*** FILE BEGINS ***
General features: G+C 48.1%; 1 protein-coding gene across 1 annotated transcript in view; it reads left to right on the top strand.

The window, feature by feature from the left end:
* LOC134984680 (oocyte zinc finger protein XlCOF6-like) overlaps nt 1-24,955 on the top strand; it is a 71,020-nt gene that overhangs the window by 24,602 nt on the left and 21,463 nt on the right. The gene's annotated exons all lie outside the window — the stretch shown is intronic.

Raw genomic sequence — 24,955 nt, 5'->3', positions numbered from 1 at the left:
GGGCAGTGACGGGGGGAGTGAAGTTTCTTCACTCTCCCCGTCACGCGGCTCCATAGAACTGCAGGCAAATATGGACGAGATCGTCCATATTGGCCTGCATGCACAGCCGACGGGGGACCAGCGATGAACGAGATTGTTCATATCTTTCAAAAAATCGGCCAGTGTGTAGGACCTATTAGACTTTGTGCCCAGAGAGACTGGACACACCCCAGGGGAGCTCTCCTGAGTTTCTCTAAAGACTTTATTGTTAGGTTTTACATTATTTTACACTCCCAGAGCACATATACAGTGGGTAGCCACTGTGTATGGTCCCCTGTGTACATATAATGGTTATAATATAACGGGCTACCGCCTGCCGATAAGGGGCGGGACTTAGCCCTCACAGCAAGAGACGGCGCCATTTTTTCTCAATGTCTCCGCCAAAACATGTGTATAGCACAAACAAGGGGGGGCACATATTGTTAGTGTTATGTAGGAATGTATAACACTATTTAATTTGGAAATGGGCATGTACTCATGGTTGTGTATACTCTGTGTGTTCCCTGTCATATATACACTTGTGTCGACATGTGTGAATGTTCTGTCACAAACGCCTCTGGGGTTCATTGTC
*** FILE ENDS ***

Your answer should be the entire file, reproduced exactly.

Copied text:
General features: G+C 48.1%; 1 protein-coding gene across 1 annotated transcript in view; it reads left to right on the top strand.

The window, feature by feature from the left end:
* LOC134984680 (oocyte zinc finger protein XlCOF6-like) overlaps nt 1-24,955 on the top strand; it is a 71,020-nt gene that overhangs the window by 24,602 nt on the left and 21,463 nt on the right. The gene's annotated exons all lie outside the window — the stretch shown is intronic.

Raw genomic sequence — 24,955 nt, 5'->3', positions numbered from 1 at the left:
GGGCAGTGACGGGGGGAGTGAAGTTTCTTCACTCTCCCCGTCACGCGGCTCCATAGAACTGCAGGCAAATATGGACGAGATCGTCCATATTGGCCTGCATGCACAGCCGACGGGGGACCAGCGATGAACGAGATTGTTCATATCTTTCAAAAAATCGGCCAGTGTGTAGGACCTATTAGACTTTGTGCCCAGAGAGACTGGACACACCCCAGGGGAGCTCTCCTGAGTTTCTCTAAAGACTTTATTGTTAGGTTTTACATTATTTTACACTCCCAGAGCACATATACAGTGGGTAGCCACTGTGTATGGTCCCCTGTGTACATATAATGGTTATAATATAACGGGCTACCGCCTGCCGATAAGGGGCGGGACTTAGCCCTCACAGCAAGAGACGGCGCCATTTTTTCTCAATGTCTCCGCCAAAACATGTGTATAGCACAAACAAGGGGGGGCACATATTGTTAGTGTTATGTAGGAATGTATAACACTATTTAATTTGGAAATGGGCATGTACTCATGGTTGTGTATACTCTGTGTGTTCCCTGTCATATATACACTTGTGTCGACATGTGTGAATGTTCTGTCACAAACGCCTCTGGGGTTCATTGTC